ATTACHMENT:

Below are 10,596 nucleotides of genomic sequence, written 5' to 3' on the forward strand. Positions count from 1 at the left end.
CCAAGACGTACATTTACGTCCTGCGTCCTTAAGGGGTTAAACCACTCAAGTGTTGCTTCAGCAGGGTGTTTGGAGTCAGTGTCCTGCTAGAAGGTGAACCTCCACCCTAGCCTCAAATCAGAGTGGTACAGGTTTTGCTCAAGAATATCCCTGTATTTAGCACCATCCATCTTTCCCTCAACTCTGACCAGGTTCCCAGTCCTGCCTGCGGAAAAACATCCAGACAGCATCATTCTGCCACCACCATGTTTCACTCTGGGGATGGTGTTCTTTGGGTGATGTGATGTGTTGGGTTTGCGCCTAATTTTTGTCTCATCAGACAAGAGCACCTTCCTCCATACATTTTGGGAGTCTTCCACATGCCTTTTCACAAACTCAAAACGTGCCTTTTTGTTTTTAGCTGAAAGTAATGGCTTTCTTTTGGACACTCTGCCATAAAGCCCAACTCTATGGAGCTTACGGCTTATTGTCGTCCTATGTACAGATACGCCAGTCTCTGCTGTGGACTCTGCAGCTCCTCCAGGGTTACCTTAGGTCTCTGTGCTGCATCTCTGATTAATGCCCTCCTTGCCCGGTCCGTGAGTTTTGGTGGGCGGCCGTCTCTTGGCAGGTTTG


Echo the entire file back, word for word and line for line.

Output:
Below are 10,596 nucleotides of genomic sequence, written 5' to 3' on the forward strand. Positions count from 1 at the left end.
CCAAGACGTACATTTACGTCCTGCGTCCTTAAGGGGTTAAACCACTCAAGTGTTGCTTCAGCAGGGTGTTTGGAGTCAGTGTCCTGCTAGAAGGTGAACCTCCACCCTAGCCTCAAATCAGAGTGGTACAGGTTTTGCTCAAGAATATCCCTGTATTTAGCACCATCCATCTTTCCCTCAACTCTGACCAGGTTCCCAGTCCTGCCTGCGGAAAAACATCCAGACAGCATCATTCTGCCACCACCATGTTTCACTCTGGGGATGGTGTTCTTTGGGTGATGTGATGTGTTGGGTTTGCGCCTAATTTTTGTCTCATCAGACAAGAGCACCTTCCTCCATACATTTTGGGAGTCTTCCACATGCCTTTTCACAAACTCAAAACGTGCCTTTTTGTTTTTAGCTGAAAGTAATGGCTTTCTTTTGGACACTCTGCCATAAAGCCCAACTCTATGGAGCTTACGGCTTATTGTCGTCCTATGTACAGATACGCCAGTCTCTGCTGTGGACTCTGCAGCTCCTCCAGGGTTACCTTAGGTCTCTGTGCTGCATCTCTGATTAATGCCCTCCTTGCCCGGTCCGTGAGTTTTGGTGGGCGGCCGTCTCTTGGCAGGTTTG